Arundo donax
Midwest Noxious Weed: Do Not Plant
Common Name: giant reed 
Type: Ornamental grass
Family: Poaceae
Native Range: Mediterranean
Zone: 6 to 10
Height: 12.00 to 20.00 feet
Spread: 5.00 to 8.00 feet
Bloom Time: September to October
Bloom Description: Purple
Sun: Full sun to part shade
Water: Medium to wet
Maintenance: Medium
Suggested Use: Water Plant, Naturalize, Rain Garden
Flower: Showy
Tolerate: Black Walnut, Air Pollution
This plant is listed as a noxious weed in one or more Midwestern states outside Missouri and should not be moved or grown under conditions that would involve danger of dissemination.


Easily grown in full sun to light shade a wide variety of soils ranging from light sandy ones to heavy clays. Plants perform well in moist to wet soils including standing water. They also perform well in average well-drained garden soils with some tolerance for dry conditions. In St. Louis, plants will turn brown and die to the ground after fall frost. Cut plants to the ground after frost. Winter mulch will help protect plant roots. Plants may not flower in USDA Zones 6-7 or if they do flower may not produce fertile seed. Plants are easily propagated by soaking pieces of rhizome or stem in water. Root ball may be divided with a spade. For water gardens, plants may be grown in large containers in 1-5” of water in full sun to part shade (best for larger ponds). In frost-free areas (USDA Zones 9-11), plants remain evergreen and will spread aggressively by rhizomes and self-seeding. Pieces of stem or rhizome may float downstream and root in a variety of new locations.

Noteworthy Characteristics

Arundo donax, commonly called giant reed, is a rhizomatous, perennial, warm season grass that sports a somewhat tropical appearance. In mature form, it can make a very bold ornamental statement in the landscape. It is a bamboo-like plant that is native to Europe (primarily the Mediterranean region). It has been widely planted in southern regions of the U.S. for a variety of purposes ranging from ornamental plantings to erosion control. It has naturalized in most states south from northern California to Maryland south to Florida and Arizona. In frost-free regions, it will remain evergreen in winter and will typically grow to 20’ tall. In areas like St. Louis, plants will die to the ground in winter, but can still reach 12’ tall in a single growing season (shorter in average garden soils). Cane-like stems are clad with 2-ranked, smooth, arching, gray-green leaves to 2’ long and 3” wide. Purplish flowers appear in 1-2’ tall narrow inflorescences in fall, aging to silver. Plants may not bloom in climates with early frost.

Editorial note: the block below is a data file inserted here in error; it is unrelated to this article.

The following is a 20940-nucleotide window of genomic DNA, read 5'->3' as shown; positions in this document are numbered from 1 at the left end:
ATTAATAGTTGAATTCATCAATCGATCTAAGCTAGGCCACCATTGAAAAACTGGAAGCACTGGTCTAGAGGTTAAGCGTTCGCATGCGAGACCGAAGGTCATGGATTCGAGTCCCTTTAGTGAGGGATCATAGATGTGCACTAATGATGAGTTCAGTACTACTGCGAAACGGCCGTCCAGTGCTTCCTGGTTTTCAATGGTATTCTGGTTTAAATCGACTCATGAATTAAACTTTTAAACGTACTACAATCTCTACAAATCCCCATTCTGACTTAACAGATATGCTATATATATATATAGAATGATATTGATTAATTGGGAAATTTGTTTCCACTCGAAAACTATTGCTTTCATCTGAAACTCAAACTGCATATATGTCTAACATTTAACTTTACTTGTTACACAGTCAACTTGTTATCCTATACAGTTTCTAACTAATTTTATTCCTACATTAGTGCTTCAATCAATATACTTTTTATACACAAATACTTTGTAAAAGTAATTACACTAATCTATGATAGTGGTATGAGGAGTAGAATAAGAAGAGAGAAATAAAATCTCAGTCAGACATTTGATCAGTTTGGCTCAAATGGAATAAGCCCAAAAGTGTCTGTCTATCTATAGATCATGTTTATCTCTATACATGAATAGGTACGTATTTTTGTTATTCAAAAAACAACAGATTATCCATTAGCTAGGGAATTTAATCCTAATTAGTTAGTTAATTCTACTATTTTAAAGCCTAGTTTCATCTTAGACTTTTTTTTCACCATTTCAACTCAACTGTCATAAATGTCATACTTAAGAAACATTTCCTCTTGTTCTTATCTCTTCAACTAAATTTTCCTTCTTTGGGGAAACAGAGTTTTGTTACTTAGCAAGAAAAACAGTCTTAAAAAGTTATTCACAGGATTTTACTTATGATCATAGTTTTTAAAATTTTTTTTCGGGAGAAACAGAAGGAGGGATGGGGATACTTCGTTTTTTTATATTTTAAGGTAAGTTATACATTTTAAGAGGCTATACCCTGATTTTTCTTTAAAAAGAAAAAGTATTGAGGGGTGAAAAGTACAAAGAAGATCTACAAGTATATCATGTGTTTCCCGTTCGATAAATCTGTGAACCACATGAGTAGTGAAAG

Genus name comes from the Latin word arundo meaning a reed.


No serious insect or disease problems. In frost-free climates, giant reed remains evergreen year-round and is usually quite aggressive, especially along ditches or streams or other water bodies. It will outcompete most native vegetation. In St. Louis, giant reed is not invasive. In summer, foliage in tall clumps may lodge to the point where staking becomes necessary.


Giant reed is best grown as a specimen or accent for border backgrounds or near water bodies. It may be used in large water gardens or along ponds. Young plants can be effectively used as container specimens. Inflorescences are attractive as cut flowers or for dried arrangements. Woodwind instrument reeds are made from stems of this plant.